Midwives: Mom Jen Johnson's home-birth story

Categories: News

This week's cover story, "Special Delivery," tells the story of Indra Lusero, a home-birth-mom-turned-lawyer who has thrust herself into a legislative battle between midwives and doctors. After giving birth at home with a midwife eight years ago, Lusero became an advocate for the age-old profession. And she's not alone.

In her quest to build a coalition of consumers to push for changes to Colorado's outdated midwifery law, Lusero has met with dozens of moms. Many were inspired to get involved because they had successful, happy home births themselves and they want to spread the word. Others would like to fight against the misconceptions and controversy that still surround midwifery.

Take Jen Johnson. In late 2008, the now-33-year-old Fort Collins mom found out she was pregnant with her first child. But when she called her doctor's office to make a prenatal appointment, she was told she'd have to wait three months to be seen.

"I was terrified by the prospect of giving birth, because everything we know in our culture is that it's painful and it's scary," says Johnson, who works in the community service office at Colorado State University. She wanted to see a birth expert right away, and one of her friends suggested a midwife she knew named Beth.

"I called Beth and she was like, 'Oh, come over! You can do a free consultation,'" Johnson says. "I felt this sense of relief, like someone is going to give me information and they're not talking about my insurance -- they're talking about my life."

Johnson and her partner, Chris Leck, decided to hire Beth to be their midwife. "As soon as we met Beth, I was sold," Johnson says. "She is so badass and really smart... That's the kind of person I want in my corner when I'm giving birth."

Johnson's pregnancy was normal, and she had regular appointments with Beth. On the night of June 18, 2009 -- a week before her due date -- she woke up at midnight with the feeling that something was happening. Beth had advised her to rest, so she went back to sleep until contractions woke her up again at 5 a.m. She e-mailed work to tell them she was in labor, and she and Leck set up the birthing pool they'd rented.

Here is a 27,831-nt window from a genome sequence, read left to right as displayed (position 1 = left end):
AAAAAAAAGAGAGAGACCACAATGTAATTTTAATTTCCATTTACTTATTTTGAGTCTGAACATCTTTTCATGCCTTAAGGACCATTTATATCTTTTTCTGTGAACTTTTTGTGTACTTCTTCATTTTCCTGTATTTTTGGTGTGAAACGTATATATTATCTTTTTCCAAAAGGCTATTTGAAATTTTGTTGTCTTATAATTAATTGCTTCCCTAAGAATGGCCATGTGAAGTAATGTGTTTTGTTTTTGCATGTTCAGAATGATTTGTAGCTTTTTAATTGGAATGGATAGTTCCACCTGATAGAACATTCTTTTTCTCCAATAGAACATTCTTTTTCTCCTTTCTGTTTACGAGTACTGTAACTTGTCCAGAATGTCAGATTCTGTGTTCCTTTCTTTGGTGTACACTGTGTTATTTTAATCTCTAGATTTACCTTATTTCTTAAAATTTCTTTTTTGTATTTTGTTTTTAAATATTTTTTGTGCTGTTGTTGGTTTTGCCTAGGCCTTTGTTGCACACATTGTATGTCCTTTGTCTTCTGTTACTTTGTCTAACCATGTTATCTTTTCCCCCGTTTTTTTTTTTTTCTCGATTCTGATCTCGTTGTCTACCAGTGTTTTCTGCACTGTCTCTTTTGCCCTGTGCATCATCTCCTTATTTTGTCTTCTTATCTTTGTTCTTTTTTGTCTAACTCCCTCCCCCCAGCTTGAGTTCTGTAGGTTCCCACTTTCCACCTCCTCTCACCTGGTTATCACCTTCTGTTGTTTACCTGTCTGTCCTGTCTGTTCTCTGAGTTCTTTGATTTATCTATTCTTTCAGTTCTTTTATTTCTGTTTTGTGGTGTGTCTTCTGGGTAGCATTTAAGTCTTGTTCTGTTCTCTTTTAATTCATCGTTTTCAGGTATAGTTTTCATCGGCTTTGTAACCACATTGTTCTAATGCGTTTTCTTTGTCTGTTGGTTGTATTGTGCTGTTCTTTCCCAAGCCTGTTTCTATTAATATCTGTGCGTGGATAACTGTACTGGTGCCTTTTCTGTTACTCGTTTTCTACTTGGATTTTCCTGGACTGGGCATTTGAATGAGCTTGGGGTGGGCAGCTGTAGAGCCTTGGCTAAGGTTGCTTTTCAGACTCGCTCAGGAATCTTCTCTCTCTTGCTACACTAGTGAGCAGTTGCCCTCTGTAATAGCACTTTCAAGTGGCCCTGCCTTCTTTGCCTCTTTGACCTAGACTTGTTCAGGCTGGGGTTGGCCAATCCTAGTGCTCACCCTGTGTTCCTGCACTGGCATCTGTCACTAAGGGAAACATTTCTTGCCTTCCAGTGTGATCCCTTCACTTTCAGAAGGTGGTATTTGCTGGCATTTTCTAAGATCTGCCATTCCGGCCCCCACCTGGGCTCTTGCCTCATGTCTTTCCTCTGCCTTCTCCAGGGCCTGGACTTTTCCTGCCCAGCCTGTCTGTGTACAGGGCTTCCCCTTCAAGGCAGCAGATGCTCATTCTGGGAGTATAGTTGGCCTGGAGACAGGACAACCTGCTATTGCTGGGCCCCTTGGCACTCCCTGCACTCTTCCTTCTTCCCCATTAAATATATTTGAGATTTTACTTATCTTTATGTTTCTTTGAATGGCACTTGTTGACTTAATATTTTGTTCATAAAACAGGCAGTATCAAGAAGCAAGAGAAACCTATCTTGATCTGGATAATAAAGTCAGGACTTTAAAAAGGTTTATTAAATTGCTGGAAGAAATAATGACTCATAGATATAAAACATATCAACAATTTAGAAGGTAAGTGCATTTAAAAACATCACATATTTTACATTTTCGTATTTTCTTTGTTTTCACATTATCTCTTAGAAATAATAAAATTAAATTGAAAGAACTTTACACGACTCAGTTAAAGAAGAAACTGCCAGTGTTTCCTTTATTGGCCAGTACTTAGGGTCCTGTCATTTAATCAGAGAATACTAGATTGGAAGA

Beth showed up in the afternoon, and around 3:30 p.m., Johnson climbed into the pool. Half an hour and five pushes later, baby Rigley was born, weighing eight pounds.

But something wasn't right. "Beth could tell that the baby's coloring was kind of blue," Johnson says. So Beth administered oxygen to Rigley, which is one medical intervention that's legal for midwives to perform under Colorado law. "Whenever the baby was on oxygen, she was doing great. When the oxygen was removed, she turned blue almost immediately," Johnson says. Eventually, Beth suggested they go to the hospital.

Rigley was diagnosed with pneumonia, a common problem that occurs when the baby inhales fluid during the birthing process. The hospital started her on antibiotics and the pneumonia cleared up after a week. Today, Rigley is a healthy one-and-a-half-year-old.

But though the story has a happy ending, Johnson isn't pleased with the way she and Leck were treated by some of the hospital staff when they arrived with Rigley in distress.

"They wrote on her chart, 'failed home birth,'" Johnson says. "I was so pissed. Number one, this was a pretty damn beautiful birth. It's not a 'failed home birth' because this kid aspirated some fluid. That could have happened anywhere."

At no point did Johnson lose faith in her midwife. "I think we're an example of where things didn't go exactly perfectly as planned and it still is fine," Johnson says. Throughout the process, she says, Beth remained calm -- which helped her stay calm, too.

But Johnson's story illustrates that tension still exists between doctors and midwives. Many doctors think midwives are uneducated and homebirth is dangerous. Midwives, who care only for healthy pregnant women and have emergency backup plans for when things go wrong, have been fighting to overcome those long-held beliefs for decades.